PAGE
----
For author Aminatta Forna, putting a new book out into the world is “unnerving, but it’s good.” Her newest novel, called Happiness, follows a Ghanaian psychiatrist named Attila, who studies trauma, and an American scientist named Jean, who studies foxes. As Attila and Jean’s paths serendipitously cross again and again, they become participants in a story much larger than just their own.
Forna will join author Samanta Schweblin next Monday for the sixth evening of Inprint’s Margarett Root Brown Reading Series. We caught up with Forna to talk about Happiness before she visits Houston.
I wanted to ask you about the title of the book. It’s simple, but so declarative, too. How and when did you know that Happiness was the right fit?
I had the first idea for the book in Massachusetts, where I was teaching at Williams College. I was only there for a semester, and I went back to Britain. I finished half the book, and then I had a job offer to come and teach at Georgetown. So I had to close off the book, put it away—which I’ve never had to do before—move [countries], my house, my kids, my husband, and pick up a new job. There was a six-month gap between those two periods. Both countries are going through sort of existential moments, both Britain and America. But there was something about moving to a country where “happiness” is a life goal. No other country in the world has happiness as a stated life goal. So moving to a country like that, while I was thinking about all of these things and how we really live together, that brought me to a new perspective in those closing chapters.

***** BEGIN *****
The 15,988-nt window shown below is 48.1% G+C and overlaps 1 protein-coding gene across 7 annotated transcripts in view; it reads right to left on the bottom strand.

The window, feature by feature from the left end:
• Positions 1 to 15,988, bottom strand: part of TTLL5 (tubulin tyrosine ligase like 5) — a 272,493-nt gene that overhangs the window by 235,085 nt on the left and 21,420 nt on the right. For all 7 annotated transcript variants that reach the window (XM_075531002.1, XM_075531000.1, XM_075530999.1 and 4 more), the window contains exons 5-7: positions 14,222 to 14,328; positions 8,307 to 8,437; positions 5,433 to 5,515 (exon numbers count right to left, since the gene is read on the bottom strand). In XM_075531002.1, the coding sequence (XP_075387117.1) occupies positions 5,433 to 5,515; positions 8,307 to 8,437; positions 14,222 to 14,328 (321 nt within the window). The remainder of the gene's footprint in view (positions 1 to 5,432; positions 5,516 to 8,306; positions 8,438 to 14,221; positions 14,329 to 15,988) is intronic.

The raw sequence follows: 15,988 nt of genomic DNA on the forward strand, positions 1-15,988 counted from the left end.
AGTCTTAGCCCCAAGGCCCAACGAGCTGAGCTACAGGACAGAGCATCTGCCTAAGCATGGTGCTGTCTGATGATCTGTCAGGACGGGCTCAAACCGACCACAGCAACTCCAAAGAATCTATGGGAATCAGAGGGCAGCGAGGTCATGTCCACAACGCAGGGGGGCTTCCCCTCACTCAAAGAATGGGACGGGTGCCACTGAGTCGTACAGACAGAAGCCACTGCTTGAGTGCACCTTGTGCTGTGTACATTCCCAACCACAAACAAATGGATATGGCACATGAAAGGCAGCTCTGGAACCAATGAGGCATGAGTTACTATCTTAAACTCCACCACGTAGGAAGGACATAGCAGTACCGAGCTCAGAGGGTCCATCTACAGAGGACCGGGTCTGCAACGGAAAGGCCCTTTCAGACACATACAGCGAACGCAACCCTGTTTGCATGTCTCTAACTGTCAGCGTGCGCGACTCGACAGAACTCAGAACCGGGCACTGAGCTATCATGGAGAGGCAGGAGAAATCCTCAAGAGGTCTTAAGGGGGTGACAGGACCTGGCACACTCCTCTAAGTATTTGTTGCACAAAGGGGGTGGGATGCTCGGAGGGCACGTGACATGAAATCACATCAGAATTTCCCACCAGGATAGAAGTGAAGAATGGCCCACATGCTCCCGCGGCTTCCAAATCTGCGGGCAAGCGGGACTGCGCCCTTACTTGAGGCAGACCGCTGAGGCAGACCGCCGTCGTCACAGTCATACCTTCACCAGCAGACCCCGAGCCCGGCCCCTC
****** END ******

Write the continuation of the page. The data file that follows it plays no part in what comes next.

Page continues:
You give immigrants so many different and various voices and experiences in Happiness. Did current events affect how you saw or wrote those characters in any way?
I began the book well before Brexit, but there was one thing I was inspired by. I live in southeast London when I’m not living in America, and after the war in Sierra Leone during the '90s, Britain gave a lot of the refugees an open pass to come to Britain. And most of them settled in southeast London, around where I live. So, as someone whose father is Sierra Leonean and has spent time in the country, I suddenly found myself surrounded by people whose world I knew, and some of whom I quite literally knew—my mother’s hairdresser showed up! (Laughs.) So I was able to watch how this population was adjusting to life in Britain after enduring so much in Sierra Leone—such an astonishing level of brutality. They had come to London and were making their lives. And I was really struck by the level of resilience and determination and positivity there was around all that.
In the current moment, it’s very easy to strip people of the nuanced complexity that is the human experience—of the human character—and portray them in a one-dimensional way, as immigrants-slash-victims-slash-refugees. But they have complex lives, they have all the same dreams and aspirations that they had before and that everyone else has.
I loved your essay for The Guardian, “Don’t Judge a Book by its Author,” which was published in 2015. You’ve long been a champion for diverse voices in literature. Do you think there’s been any change or improvement over the past few years?